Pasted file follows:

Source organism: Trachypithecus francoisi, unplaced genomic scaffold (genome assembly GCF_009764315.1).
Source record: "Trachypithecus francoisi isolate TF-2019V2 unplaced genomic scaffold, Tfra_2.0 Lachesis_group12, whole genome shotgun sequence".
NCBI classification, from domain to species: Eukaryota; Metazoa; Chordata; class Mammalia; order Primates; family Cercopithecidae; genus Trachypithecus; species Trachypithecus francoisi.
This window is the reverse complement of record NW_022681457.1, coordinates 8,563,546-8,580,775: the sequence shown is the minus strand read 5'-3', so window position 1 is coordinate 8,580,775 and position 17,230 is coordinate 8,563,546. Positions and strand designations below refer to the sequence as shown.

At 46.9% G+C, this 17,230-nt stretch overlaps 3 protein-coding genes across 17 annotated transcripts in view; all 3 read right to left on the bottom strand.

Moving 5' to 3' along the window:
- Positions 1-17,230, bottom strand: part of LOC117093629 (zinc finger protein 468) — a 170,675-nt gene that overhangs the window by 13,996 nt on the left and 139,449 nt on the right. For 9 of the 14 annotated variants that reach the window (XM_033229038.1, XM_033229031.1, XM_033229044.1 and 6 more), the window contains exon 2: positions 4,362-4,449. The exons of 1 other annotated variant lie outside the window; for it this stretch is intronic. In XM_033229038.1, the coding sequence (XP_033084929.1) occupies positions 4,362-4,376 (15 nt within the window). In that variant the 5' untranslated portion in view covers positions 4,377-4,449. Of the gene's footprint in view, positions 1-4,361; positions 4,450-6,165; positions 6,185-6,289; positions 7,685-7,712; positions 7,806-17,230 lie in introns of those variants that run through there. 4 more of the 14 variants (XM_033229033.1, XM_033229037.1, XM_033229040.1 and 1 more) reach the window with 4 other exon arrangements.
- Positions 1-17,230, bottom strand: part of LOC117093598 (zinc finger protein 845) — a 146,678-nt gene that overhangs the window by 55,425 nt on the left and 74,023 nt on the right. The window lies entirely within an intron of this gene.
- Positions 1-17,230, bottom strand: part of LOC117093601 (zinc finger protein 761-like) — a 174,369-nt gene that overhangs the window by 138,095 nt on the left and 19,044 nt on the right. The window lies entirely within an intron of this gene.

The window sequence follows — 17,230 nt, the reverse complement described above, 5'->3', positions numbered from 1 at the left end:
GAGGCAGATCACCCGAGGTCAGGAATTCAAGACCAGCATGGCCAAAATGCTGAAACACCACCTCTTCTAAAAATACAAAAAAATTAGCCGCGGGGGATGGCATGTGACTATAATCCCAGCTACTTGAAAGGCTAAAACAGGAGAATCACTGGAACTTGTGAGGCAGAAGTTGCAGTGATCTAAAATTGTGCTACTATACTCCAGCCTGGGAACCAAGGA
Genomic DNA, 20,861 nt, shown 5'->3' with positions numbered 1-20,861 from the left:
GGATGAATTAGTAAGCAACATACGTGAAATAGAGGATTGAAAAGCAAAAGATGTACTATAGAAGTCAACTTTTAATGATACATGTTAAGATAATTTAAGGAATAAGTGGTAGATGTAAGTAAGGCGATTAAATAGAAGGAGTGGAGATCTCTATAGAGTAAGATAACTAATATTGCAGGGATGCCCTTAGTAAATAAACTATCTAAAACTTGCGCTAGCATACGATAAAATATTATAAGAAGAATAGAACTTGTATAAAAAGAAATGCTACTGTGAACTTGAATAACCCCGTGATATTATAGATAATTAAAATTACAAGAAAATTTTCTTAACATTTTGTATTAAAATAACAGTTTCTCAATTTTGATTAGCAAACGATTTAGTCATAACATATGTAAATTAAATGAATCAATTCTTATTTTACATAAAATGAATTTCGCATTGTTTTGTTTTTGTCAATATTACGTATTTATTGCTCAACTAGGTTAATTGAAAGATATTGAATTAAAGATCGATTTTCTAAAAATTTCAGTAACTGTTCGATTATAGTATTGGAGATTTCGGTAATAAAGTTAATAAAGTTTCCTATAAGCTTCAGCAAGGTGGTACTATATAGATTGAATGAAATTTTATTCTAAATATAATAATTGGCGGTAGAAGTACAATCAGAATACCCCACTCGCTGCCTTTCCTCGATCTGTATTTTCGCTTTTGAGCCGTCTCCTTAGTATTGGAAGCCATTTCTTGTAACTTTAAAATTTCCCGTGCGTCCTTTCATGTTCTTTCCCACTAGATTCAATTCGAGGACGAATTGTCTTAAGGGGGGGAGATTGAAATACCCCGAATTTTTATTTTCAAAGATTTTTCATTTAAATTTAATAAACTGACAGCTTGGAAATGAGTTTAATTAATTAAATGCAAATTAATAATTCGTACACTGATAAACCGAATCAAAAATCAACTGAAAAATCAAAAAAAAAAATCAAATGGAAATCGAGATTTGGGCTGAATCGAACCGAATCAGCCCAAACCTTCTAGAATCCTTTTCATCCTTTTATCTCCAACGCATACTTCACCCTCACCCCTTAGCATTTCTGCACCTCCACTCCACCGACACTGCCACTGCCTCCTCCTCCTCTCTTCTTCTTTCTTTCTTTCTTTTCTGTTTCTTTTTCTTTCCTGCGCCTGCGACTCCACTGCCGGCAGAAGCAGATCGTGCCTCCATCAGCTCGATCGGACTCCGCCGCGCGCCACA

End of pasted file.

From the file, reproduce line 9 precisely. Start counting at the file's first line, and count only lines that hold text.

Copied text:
- Positions 1-17,230, bottom strand: part of LOC117093601 (zinc finger protein 761-like) — a 174,369-nt gene that overhangs the window by 138,095 nt on the left and 19,044 nt on the right. The window lies entirely within an intron of this gene.